Monday — arrived at 5:30 am. Spent time in Non-EU immigration wondering why all the signs in Non-Eu Immigration were in English and Gaelic. (ALL the signs are in English and Gaelic.)
Laura and I went straight back to her room and she gave me the mini tour and then we slept for about 4 hours. There was some concern that they’d get inspected but it got delayed due to break, which was good because we slept right through the time that we thought they’d be inspected. God I was so conked out. That was about 2 am to noon my normal local time.
After that we got up and went to St. Patrick’s Cathedral.
Our tour guide was giving her first ever tour. She was very interesting. Super short lady, maybe in her 40s, a couple of moles on her face, no makeup, an open expression. She told us within moments that she was giving her very first tour, and checked a number of times to make sure we could understand her. She asked us to ask her if we needed her to slow down. She had a lovely Irish accent, the first one that I’d heard uninterrupted, so that was very nice.
During the tour we got to a statue of … someone…, who was dressed in the regalia of the Order of St. Patrick. On his chest he wore a necklace which was the perfect sigil of an X within a circle. I leaned over to Laura, uncertain of whether she would be impressed with these antics, and murmured, “He’s an X-Man.” She looked at me with wide eyed amusement. Suddenly she took much more detailed pictures as the guide went on to explain that this is one of the most detailed statues in all of Ireland. Yeah, right, lady, this is clearly a guy whose ability is to turn to stone during the day and go out and fight against the evil Brotherhood of Mutants at night.
We went through the choir area which was simply stunning. Every seat was decked with a helm and sword (non-functional, not for sudden attacks) and the mosaics on the floor were breathtakingly complex and beautiful. The ironwork on the wooden windows at the back was elaborate and delicate. The stitch-work on the altar cloth at the front was the best I have ever seen: old but perfectly maintained, intricate and rich.
Laura ran across the history of some names she was familiar with, I believe it was Fitzgerald, whom she had been working with in her internship at the Royal Society of Ireland. She had been within weeks past trying to decipher the very man’s handwritten letters.
We learned about Jonathan Swift and his time as a priest. The tour guide showed us the pulpit he used, explaining that it was on wheels, and if congregants fell asleep during the sermons, he would have the deacons wheel him to stand above them while he preached, raining fire and brimstone to awaken them.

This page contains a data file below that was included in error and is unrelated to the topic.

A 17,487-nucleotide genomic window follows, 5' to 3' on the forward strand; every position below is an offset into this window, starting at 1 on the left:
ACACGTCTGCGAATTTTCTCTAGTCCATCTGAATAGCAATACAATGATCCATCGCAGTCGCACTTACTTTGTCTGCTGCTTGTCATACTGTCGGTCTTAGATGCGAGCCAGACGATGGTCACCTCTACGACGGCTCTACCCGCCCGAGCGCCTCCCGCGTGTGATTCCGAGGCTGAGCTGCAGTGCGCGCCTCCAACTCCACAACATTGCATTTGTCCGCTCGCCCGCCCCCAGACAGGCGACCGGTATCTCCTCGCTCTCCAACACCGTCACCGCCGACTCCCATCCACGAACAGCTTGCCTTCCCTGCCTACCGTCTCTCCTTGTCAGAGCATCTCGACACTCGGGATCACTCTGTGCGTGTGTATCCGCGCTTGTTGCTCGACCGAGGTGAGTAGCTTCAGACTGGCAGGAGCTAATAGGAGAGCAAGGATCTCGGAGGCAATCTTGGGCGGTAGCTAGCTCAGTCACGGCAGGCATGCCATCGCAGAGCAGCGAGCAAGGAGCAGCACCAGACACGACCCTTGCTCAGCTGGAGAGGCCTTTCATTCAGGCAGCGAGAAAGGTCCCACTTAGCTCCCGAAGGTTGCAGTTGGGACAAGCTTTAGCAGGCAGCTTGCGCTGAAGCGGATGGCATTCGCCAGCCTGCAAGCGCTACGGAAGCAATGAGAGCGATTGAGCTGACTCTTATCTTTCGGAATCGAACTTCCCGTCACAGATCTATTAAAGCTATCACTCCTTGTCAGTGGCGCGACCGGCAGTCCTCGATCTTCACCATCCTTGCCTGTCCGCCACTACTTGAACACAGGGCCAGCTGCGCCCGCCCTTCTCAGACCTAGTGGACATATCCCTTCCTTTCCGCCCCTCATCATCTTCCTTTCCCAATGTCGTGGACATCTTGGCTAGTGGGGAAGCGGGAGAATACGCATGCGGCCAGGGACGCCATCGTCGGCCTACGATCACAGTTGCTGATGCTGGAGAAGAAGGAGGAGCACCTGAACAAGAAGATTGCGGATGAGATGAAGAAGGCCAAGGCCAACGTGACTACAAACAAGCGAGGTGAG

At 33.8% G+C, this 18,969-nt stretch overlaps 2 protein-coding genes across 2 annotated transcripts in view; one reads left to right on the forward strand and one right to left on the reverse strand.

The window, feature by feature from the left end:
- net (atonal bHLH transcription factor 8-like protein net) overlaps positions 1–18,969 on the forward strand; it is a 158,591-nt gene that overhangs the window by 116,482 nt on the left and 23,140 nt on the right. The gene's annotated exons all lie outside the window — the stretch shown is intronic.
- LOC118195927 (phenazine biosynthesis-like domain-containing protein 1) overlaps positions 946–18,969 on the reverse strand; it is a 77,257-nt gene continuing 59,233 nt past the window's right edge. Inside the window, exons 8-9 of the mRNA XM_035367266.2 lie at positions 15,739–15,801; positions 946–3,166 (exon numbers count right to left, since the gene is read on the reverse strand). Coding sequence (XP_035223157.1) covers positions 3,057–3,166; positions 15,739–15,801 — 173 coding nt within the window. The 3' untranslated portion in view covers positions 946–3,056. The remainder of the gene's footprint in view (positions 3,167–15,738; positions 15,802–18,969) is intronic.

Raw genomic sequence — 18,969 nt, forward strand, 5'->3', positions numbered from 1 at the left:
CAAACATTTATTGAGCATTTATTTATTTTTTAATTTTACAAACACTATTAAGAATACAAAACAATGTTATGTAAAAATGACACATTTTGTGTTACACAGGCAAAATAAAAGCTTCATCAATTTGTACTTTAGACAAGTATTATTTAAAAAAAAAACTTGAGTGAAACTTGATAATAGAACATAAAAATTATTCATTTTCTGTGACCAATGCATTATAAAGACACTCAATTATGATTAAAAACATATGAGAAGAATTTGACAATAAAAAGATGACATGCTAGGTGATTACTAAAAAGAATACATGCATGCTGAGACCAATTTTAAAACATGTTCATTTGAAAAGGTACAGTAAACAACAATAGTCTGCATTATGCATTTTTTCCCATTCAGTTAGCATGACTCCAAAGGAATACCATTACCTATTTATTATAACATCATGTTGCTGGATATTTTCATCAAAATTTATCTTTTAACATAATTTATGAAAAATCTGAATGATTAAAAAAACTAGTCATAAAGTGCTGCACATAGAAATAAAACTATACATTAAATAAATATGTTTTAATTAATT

After that we had to hurry over to Marsh Library, which was just next door, and a complete fairy tale of a library. We entered through a mossy green stone archway to discover the first public library of Ireland.
The interns there (gentlemen in their 30s or 40s, not what you normally think of) were very helpful with the questions we had. (As librarians we had better questions than most.) They ran through their normal spiel about Narcissus Marsh (straight outta Hogwarts, I say) and how he decided to start the public library for people who weren’t rich enough to have their own books. Apparently Jonathan Swift hated the man and, as our librarian put it, “Basically called him fat and ugly until he went away.” Charming. He also showed us some of Swift’s marginalia about the Scots, which was unflattering to say the least.
We browsed back through the shelves. I did ask how it was organized and was told, “Hierarchically, basically. And the librarian doesn’t really explain further than that, to prevent theft. But the big books are on the bottom, and the small books are on the top. And the controversial books.” He mentioned a French book, which the title translated to something like The Illustrated Woman. Racy!
They had a photobooth set up at the back near the reading cages, which went along with their current exhibit about Hunting Stolen Books — they’d discovered, when they’d finally done inventory, that about 900 books had been stolen over the years.
After that the strict security measures were put into place — bars on all the shelves, and the reading nooks were essentially cages (!) where you could read as long as you want, with a little bell inside to let the librarian know when you were done and wanted to come out. All the previous reading nooks between all the shelves were barred off so that nobody could sit in there and read and slip the book into their bag or pocket. We weren’t supposed to take pictures anywhere except for the photo booth but Laura is a rebel so we managed a few around the corner. We had a couple of the volunteers point out the bullet holes from some violent engagement that took place in the churchyard during the 1916 Rising. They just left the damage because at this point it is history, too.
I bought Mom the book of the current exhibit — they are much nicer exhibit books than some that I’ve gotten from the DUC grant in the past. They have a lot of the history and stories about the exhibit written as well as photographs of the content. This one is the Hunting Stolen Books exhibit, which I decided on as opposed to the one about the marginalia, which I also think she would have liked. I got Ron a postcard with an old book that definitely needed some preservation, so I think he’ll like that due to his interest in archives.
After that we went back to Laura’s room. I was still fairly exhausted. We grabbed some food at the local KC Peaches (cafeteria style eatery, yummy food, beer in the cooler) and ate it in her kitchen, chatting and catching up a bit (though we generally stay pretty well caught up). The mac and cheese was delicious. We watched some youtube videos and read some buzzfeed lists and stayed generally entertained until we passed out in exhaustion.